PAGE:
All of these factors will impact how much you can afford to borrow and repay on a monthly basis. Make sure you understand your commitments fully to ensure that you make a sensible offer on a new home. 


Speak to an independent mortgage advisor to ensure that you set the right budget – affordability is key. 

Commenting last week on ESPC’s question and answer session on Instagram, McEwan Fraser Legal said: “We have witnessed some lenders reduce their residential and buy-to-let fixed rate products. While the reductions in fixed rates has not been substantial, it is a positive sign, and as more lenders do this, it should hopefully see fixed rates reduce further in the coming weeks.” 

There is plenty of interest in the market 

The latest data from ESPC highlights that there is strong interest in home buying with quick selling times and high levels of the Home Report valuation being achieved. Whilst the market may change somewhat over the coming months given changes in mortgage availability, there is currently still strong demand. 

We’ve seen a high level of insertions in popular locations outwith Edinburgh, with a 17% annual increase on homes listed in the Scottish Borders and a 12.5% annual increase in the popular East Lothian area. Sales volumes within these areas continues to be high, up 9.7% and 10.6% respectively, highlighting demand continuing for homes in these vibrant areas. 

Paul Hilton, CEO of ESPC, said: “The latest data from ESPC highlights that we continue to see strong interest in home buying and selling with quick selling times and high levels of the Home Report valuation being achieved. 

“While the impact of the recent economic changes on the housing market is uncertain, regardless of any short-term fluctuations in the marketplace, homeownership in Scotland has historically proved to be a sound medium-term investment and we anticipate that demand for quality local housing stock will remain steady.”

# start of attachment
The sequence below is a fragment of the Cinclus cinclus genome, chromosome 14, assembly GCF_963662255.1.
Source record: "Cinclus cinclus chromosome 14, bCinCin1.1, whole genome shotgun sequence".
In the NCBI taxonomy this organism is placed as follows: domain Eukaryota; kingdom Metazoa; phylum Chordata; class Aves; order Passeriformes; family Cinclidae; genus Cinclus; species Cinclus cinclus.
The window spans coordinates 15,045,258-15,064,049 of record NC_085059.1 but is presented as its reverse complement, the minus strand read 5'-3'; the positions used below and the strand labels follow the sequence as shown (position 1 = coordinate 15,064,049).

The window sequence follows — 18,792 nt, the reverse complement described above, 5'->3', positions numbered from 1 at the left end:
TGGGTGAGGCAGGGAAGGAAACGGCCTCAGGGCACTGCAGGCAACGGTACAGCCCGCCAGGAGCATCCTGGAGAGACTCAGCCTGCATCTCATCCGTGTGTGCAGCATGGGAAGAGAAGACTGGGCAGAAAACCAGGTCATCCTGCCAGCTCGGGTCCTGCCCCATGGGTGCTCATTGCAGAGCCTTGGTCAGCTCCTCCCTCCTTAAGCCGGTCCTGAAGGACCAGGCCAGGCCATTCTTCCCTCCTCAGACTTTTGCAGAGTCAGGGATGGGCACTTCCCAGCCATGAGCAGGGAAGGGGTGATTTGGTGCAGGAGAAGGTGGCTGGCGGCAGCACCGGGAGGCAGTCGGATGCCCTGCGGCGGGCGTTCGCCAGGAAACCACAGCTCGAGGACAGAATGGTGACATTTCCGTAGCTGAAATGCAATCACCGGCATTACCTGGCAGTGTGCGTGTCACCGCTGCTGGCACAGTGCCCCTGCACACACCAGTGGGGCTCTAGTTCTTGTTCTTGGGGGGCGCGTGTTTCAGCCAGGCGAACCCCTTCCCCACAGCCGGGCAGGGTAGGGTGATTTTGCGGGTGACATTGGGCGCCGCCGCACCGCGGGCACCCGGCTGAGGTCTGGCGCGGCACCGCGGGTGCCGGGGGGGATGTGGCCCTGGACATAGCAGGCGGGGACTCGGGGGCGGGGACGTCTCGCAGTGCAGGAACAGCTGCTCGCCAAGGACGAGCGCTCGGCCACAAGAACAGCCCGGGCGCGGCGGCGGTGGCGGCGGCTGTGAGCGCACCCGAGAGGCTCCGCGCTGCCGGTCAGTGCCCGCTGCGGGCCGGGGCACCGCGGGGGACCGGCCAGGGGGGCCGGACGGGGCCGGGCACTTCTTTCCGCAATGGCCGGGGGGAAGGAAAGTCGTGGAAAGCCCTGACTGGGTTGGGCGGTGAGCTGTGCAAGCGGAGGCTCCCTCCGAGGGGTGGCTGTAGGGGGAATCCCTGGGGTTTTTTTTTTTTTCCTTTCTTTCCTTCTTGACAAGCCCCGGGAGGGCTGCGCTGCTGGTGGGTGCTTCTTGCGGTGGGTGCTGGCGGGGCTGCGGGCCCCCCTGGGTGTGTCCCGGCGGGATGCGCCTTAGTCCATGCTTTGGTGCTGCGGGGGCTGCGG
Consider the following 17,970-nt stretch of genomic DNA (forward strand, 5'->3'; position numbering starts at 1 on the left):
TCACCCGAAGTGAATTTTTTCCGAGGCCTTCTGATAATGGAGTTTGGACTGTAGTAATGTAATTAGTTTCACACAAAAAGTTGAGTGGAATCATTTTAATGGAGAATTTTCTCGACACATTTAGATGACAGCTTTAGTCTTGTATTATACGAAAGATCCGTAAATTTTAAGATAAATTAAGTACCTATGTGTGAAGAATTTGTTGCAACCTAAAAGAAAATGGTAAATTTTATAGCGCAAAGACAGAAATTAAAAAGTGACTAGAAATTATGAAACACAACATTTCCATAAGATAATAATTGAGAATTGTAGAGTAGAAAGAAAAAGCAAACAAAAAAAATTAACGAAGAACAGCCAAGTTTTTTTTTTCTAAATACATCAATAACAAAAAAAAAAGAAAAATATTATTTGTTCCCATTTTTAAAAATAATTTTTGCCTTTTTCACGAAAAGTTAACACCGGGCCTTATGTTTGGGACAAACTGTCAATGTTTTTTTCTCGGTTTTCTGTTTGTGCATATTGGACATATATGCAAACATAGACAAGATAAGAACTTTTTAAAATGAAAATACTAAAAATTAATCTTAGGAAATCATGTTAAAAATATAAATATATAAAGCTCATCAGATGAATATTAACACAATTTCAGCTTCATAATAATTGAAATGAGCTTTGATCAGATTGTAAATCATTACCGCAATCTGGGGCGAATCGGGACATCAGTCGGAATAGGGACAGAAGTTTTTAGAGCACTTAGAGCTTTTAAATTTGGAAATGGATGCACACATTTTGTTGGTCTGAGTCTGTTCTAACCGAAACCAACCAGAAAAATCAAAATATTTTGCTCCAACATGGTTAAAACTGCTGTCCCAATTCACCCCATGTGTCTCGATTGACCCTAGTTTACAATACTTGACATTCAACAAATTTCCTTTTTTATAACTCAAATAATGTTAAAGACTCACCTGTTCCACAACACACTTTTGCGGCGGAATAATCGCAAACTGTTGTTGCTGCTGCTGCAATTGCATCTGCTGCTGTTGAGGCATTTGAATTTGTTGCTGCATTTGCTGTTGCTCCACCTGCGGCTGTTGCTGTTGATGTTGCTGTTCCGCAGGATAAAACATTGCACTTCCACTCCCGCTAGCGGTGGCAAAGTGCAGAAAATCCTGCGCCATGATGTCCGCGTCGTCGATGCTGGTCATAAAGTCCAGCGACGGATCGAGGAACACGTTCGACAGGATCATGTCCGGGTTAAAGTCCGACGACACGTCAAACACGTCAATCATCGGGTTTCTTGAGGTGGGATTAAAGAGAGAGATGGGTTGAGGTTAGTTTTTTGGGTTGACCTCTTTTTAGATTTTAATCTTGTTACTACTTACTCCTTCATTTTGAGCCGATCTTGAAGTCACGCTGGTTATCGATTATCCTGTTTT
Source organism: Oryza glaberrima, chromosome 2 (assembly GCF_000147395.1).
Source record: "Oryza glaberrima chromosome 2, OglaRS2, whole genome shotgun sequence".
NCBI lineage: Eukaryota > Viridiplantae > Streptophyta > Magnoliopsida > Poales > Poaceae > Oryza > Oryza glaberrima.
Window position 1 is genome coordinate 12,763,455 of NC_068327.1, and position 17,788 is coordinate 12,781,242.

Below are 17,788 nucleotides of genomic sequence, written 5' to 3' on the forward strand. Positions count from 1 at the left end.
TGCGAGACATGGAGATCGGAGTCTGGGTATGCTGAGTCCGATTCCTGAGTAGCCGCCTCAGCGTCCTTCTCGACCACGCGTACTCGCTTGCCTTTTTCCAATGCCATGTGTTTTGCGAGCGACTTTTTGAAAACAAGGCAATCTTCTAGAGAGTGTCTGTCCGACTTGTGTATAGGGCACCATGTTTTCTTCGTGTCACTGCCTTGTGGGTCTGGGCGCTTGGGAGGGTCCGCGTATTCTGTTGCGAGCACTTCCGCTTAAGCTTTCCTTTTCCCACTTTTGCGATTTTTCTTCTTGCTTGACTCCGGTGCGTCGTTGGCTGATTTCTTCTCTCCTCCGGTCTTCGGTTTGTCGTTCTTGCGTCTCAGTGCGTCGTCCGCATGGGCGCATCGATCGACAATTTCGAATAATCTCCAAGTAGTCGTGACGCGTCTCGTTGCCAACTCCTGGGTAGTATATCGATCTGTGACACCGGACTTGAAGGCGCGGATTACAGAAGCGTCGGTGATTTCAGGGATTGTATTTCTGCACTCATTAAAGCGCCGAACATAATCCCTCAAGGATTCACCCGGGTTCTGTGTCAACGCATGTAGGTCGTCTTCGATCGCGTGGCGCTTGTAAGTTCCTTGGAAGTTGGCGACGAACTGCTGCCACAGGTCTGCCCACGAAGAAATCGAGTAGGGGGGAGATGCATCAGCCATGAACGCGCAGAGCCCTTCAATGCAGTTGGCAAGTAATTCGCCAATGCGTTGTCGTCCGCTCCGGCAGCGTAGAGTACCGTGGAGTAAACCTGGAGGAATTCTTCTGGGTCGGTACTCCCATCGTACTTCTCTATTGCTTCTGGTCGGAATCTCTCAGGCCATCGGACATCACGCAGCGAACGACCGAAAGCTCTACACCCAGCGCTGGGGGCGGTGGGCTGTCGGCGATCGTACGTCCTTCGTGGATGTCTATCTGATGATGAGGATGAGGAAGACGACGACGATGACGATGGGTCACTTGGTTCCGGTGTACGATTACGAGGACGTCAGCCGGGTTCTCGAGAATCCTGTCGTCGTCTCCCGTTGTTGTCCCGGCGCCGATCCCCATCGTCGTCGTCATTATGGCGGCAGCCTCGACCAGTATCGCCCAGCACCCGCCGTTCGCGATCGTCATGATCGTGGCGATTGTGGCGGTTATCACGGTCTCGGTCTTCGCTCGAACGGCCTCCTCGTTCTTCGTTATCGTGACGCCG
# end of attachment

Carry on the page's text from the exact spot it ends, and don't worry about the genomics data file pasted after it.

Is now a good time to buy a house? 

There is no right time to buy a house. Whether it’s a good idea to buy will depend on your circumstances. 

Traditionally, there are more properties on the market in spring so it’s a popular time to buy. However, it is a common misconception that the closer we get to the winter months, the property market goes into hibernation. Fewer property listings mean that the buying process is less competitive. 

A property that was affordable only a few weeks ago may now be above some buyers' budget based on the current mortgage costs. However, this does present an opportunity to serious buyers as there is now less competition on the market, while many hold off in the hope that interest rates come down. This means that buying your next property may be much more achievable than a month or two ago in what was an extremely competitive market during periods of historically low interest rates. In many cases, the extra monthly mortgage cost can be counterbalanced by the savings you can potentially make on the agreed purchase. 

Expert advice is crucial  

With the cost-of-living crisis and interest rates going up, it is important that potential property buyers review their initial budgets. Expert advice from your ESPC solicitor estate agent on property types and the long-term value of home ownership coupled with monthly affordability advice from ESPC Mortgages is key.